New Delhi, June 3 (IANS) Nearly 60 years after the first ascent up the Mount Everest, Russian extreme sport star and athlete Valery Rozov flew off the north face of the world’s highest peak for a base jump at 7,220 metres above sea level.
The 48-year-old extreme sport ace succeeded with his latest project barely a few days short of the 60th anniversary of Edmund Hillary and Tenzing Norgay setting foot atop the world’s highest mountain peak (8,848 metres).
Rozov pulled off his most daring and spectacular base jump on May 5, but reports of the adventure have been detailed only now in a release Monday.
Rozov has made it into headlines around the world in recent years for his spectacular leaps. The adventure began in 2009 when he jumped into an active volcano in the far east on the Kamchatka peninsula of Russia. In 2010, he leapt from the Ulvetanna in the Antarctic and in 2012 he jumped from the Shivling mountain in the Himalayas.
Rozov jumped from an altitude of 6,420 metres in the Himalayas, which in effect also served as the final test for the ultimate jump for a man with an incredible over 10,000 jumps to his name. All of these jumps can only be seen as warm-ups to his most spectacular jump, from the highest mountain in the world.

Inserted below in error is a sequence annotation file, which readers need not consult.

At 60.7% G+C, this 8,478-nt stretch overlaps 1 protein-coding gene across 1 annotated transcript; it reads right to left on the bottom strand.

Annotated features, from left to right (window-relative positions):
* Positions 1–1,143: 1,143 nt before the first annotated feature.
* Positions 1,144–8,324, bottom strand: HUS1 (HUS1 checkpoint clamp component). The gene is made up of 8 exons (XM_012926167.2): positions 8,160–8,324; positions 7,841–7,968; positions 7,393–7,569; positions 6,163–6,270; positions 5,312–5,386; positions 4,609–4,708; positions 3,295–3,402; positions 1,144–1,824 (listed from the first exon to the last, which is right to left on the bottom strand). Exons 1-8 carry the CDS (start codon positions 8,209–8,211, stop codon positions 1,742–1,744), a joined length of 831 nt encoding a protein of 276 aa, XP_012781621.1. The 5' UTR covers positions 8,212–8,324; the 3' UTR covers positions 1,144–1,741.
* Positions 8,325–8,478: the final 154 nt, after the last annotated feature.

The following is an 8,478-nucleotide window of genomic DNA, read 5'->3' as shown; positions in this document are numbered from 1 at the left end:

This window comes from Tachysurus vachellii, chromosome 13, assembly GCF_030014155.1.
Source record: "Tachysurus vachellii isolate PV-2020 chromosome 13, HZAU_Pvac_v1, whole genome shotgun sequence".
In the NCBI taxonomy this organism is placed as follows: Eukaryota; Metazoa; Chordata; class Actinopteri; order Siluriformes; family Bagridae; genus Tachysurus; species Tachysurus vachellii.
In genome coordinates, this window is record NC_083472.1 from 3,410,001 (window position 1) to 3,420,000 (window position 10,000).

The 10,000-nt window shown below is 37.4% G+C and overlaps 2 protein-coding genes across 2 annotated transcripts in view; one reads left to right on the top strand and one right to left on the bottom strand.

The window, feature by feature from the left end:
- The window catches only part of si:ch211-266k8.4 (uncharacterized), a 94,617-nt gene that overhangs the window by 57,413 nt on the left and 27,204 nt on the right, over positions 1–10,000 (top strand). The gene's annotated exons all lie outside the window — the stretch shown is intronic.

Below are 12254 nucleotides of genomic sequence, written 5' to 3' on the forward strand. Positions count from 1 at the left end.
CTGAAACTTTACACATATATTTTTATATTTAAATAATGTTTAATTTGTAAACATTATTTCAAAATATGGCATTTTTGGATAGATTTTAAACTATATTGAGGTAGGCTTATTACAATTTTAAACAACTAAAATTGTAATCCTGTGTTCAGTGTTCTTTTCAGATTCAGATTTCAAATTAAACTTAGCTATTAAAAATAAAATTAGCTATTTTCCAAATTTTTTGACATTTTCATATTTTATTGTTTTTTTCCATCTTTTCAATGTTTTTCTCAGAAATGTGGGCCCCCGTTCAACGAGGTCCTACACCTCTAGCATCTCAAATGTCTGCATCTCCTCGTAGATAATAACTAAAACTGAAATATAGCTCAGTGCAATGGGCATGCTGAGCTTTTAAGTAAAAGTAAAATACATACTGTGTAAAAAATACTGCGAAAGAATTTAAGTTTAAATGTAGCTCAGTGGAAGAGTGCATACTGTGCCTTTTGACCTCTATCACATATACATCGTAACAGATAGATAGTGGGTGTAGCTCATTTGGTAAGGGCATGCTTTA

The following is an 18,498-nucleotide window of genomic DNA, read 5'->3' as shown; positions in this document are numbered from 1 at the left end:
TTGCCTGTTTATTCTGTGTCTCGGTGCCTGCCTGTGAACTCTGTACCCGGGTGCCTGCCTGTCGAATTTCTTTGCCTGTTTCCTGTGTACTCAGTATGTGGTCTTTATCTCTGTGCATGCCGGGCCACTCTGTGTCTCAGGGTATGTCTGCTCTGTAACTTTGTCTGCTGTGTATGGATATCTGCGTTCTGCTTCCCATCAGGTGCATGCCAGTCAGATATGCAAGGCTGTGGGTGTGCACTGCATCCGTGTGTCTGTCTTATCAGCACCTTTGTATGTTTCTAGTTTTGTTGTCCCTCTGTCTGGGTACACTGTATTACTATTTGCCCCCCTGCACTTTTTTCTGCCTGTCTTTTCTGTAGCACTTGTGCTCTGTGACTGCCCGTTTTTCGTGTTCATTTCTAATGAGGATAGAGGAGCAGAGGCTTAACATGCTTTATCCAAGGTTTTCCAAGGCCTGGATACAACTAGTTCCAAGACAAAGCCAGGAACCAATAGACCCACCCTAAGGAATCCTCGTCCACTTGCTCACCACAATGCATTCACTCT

Rozov, with his team, spent over two years preparing for the jump, including considerable time and effort devoted to developing a special new wingsuit. The team, which included four sherpas as well as photographers and camera crew, spent nearly three weeks in the Himalayas before the jump took place May 5.
The ascent began on the Chinese side of the famous north route. Rozov had selected a spot for his leap, at an altitude of 7,220 metres and it took him four days to climb from the base camp to the jumping location.
At precisely 2:30 p.m. local time May 5, he leapt despite adverse weather conditions and temperatures set at -18 degrees Celsius. Because the cliff at the top was not very high, the initial moments of the leap in the rarified high altitude air were the most critical.
Rozov needed more time than usual in the thin air to transition from freefall to flying. After that he flew for nearly a full minute at speeds of about 200 km/h along the north face before he landed safely on the Rongbuk glacier – at an altitude of 5,950 metres.
“Only when I got back home did I see how hard it was for me both physically and psychologically,” said Rozov after getting home to Moscow.
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